Second Major Paper Assignment
and a Related Preparatory Assignment (Draft)
PHIL 303

Unchanged from March 17, 2008

Instructor: Jan Garrett

Outline or Study Questions Due: Monday, April 7, class time. Ten (10) points toward semester total.

Please provide me with an outline of the paper, consisting of approximately 250 words, that will give me a pretty good idea of what you are going to try to achieve in the paper; or turn in answers to key study questions related to the main text you will be discussing (about 500 words). The more effort you put into this phase, the better you are likely to do on the paper itself.

(Probably) Due: Monday, April 21, 2008 class time. 40 points toward semester total.

Length: At least 1350 words (approximately 4.5 pp. at 300 words per page).

The total word count on the two major papers should be at least 2700 words. If you fall short of the total, you will have to expand the second paper to make up the shortfall or receive an incomplete in the course.

Word count does not include footnotes, endnotes, bibliography.

Please give me a correct word count.

Format: double-spaced (except for longer quotes and individual steps of formally reconstructed arguments), 10-12 point easily read font; paragraphs normally consisting of 7-10 lines; indent first lines of paragraphs.

References and Bibliography: use standard scholarly techniques for endnotes or embedded author-date references and, if needed, bibliography. I should be able to find without difficulty any text or passage you use as evidence for your claims about what is in your written sources, the views of thinkers discussed, etc.

Subject: You may explicate a philosopher's position and the reasoning behind it, on a debated philosophical issue (or a couple linked issues). You may also compare two philosophers' positions on the same issue and evaluate their respective strengths and weaknesses. Strong papers will do some close analysis of particular passages in primary sources and reasoned evaluation of the positions. Some attention to the philosopher's primary method may be helpful. If your philosopher's method is of the "problematic" type, see Organizing Our Thoughts.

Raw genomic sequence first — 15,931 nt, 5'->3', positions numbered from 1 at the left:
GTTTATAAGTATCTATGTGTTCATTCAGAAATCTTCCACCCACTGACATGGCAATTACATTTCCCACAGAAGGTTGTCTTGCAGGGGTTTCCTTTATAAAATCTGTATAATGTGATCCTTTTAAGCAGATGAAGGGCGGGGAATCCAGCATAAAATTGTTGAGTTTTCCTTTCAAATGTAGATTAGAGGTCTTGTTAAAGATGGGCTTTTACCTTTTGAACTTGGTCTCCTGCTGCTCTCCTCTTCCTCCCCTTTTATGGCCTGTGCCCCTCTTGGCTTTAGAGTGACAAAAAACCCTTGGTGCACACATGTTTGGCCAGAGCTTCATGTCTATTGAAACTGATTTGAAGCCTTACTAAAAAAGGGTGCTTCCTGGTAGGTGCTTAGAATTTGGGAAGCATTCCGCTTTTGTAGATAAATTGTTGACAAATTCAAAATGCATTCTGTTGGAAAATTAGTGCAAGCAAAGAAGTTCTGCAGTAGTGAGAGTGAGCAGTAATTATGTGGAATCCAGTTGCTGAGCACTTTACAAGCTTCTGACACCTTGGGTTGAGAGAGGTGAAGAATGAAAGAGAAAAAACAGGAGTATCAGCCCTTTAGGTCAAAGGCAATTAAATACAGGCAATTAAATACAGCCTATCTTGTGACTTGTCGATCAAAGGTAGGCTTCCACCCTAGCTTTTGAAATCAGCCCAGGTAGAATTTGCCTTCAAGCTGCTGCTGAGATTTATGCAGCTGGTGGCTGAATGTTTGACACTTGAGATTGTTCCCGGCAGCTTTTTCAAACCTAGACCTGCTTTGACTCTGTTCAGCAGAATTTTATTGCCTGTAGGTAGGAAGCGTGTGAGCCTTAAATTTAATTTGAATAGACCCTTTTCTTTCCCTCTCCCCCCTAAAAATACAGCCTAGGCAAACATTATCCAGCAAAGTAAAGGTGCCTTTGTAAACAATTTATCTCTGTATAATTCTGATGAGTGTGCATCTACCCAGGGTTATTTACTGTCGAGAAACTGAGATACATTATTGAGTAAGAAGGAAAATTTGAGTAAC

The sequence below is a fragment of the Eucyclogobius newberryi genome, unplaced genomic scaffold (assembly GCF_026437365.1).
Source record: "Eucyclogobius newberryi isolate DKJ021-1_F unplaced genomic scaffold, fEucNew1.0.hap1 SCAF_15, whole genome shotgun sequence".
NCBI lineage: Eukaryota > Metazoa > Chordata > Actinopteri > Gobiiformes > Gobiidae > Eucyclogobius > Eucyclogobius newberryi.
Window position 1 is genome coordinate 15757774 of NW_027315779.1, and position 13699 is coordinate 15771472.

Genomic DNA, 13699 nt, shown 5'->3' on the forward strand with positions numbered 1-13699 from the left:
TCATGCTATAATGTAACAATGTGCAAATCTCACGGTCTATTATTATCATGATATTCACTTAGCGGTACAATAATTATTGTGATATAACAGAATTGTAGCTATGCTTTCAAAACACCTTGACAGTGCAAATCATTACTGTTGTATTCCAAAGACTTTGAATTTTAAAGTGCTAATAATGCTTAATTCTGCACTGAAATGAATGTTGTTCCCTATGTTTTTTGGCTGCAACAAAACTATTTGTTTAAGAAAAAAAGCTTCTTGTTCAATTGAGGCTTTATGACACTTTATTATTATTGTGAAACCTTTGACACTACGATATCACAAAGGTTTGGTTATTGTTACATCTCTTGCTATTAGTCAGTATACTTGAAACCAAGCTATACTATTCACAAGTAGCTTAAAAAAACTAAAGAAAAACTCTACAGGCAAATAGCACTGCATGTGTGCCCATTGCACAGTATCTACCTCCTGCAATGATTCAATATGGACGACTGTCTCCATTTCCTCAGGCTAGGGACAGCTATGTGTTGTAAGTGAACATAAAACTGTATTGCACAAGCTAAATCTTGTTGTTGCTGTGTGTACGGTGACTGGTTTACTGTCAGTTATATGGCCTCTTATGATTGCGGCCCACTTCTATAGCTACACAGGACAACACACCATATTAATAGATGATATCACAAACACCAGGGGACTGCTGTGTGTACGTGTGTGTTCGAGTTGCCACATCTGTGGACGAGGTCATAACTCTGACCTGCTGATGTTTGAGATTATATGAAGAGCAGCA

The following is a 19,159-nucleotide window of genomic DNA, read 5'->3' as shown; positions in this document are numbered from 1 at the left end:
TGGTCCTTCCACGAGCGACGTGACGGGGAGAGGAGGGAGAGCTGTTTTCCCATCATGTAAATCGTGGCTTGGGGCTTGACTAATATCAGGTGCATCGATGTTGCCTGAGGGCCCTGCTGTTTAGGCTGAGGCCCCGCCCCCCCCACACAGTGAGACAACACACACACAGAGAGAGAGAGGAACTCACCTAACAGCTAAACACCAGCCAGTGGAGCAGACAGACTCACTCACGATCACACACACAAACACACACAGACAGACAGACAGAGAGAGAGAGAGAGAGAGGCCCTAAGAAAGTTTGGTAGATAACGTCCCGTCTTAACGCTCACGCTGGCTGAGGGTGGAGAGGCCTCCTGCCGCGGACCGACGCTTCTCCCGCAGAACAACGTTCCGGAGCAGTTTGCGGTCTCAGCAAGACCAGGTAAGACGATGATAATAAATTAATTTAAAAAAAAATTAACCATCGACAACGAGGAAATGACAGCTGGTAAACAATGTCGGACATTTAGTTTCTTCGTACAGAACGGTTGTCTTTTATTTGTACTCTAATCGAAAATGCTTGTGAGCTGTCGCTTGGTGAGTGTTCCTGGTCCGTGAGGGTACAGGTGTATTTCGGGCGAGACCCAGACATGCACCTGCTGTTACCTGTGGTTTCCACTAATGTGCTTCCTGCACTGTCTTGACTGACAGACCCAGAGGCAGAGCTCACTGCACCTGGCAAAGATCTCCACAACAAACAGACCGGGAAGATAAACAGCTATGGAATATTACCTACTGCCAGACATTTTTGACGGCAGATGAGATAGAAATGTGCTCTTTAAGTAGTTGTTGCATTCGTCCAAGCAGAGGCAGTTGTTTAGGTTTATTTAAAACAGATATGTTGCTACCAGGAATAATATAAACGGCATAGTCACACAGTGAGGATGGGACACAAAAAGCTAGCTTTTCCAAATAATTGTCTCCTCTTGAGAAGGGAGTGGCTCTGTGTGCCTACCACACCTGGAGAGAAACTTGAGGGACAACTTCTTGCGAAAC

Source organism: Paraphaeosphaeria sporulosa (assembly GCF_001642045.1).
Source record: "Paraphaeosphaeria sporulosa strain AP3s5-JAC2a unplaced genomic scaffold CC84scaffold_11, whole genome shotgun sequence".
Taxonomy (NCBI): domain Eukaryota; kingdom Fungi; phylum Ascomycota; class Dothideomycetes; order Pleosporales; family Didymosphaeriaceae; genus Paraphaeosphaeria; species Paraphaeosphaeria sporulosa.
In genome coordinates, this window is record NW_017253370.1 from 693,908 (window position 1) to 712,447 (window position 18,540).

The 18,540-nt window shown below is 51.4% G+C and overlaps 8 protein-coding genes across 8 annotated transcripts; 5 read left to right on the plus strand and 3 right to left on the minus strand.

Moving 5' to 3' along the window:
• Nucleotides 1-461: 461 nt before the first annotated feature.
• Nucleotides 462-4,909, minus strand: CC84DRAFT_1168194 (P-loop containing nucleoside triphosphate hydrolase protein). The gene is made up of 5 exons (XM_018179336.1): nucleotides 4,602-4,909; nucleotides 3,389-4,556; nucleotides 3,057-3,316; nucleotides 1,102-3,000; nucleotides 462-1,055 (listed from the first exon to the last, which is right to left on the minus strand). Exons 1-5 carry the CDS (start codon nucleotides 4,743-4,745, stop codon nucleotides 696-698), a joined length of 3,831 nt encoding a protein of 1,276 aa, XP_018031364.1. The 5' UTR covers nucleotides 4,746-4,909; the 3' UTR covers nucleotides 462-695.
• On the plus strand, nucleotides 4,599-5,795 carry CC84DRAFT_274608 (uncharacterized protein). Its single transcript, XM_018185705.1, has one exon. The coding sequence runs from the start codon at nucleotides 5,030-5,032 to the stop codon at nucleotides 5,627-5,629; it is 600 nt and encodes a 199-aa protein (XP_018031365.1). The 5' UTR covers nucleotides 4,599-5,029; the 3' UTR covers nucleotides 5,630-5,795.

You are not limited to the topics listed below and those topics may require further focusing. Especially if the topics are not on the list below, please consult with me about your topic choice. A prudent choice of topic can increase chances of success on this paper.

I am willing to suggest additional primary sources and, if you wish, secondary sources that may assist your comprehension. Please remember that this resource is available!

Suggested Topics

1. Hume's general approach to the problem of knowledge and how he uses it to address the issue of what we can know regarding causation. (MP 491-521) Work through the Hume study questions if you have not already done so.

2. Kant's attempt to account for freedom and determinism in a single philosophical system (MP 713-715; 726-734). There are study questions on Kant to help you with this.

3. Hegel, on Reason in History

4. Marx and Engels. Work through the Marx study questions before tackling this paper.

(i) Marx's debt to Hegel
(ii) theory of history
(iii) dialectical account of capitalism
(iv) philosophical responses to justifications of capitalism
(v) the implicit ethical stand of Marx

5. William James: Pragmatism's Conception of Truth

6. John Dewey: explicate Dewey's pragmatist position as it is expressed in one of the following chapters of Reconstruction in Philosophy; use the study questions provided to work through the chapter before writing your essay.

Chap. 3 (Science);
Chap. 4 (Reason and Experience; Critique of Kant);
Chap. 6 (Pragmatist Reconstruction of Logic);
Chap. 7 (Dewey on Ethics);
book as a whole: Dewey's critique of previous

7. Martin Heidegger,

Inauthenticity and Authenticity in Being and Time
   (see me for page references);
Letter on Humanism (a response to Sartre).

8. J.-P. Sartre on the human condition. Work through Sartre study questions before tackling the paper.

Special Expectations. Papers are expected to do some argument analysis, at least informally (a real attempt to distinguish conclusions and premises, and where appropriate, intermediate steps) and evaluation of the arguments.

If you have any questions or need elaboration, please ask.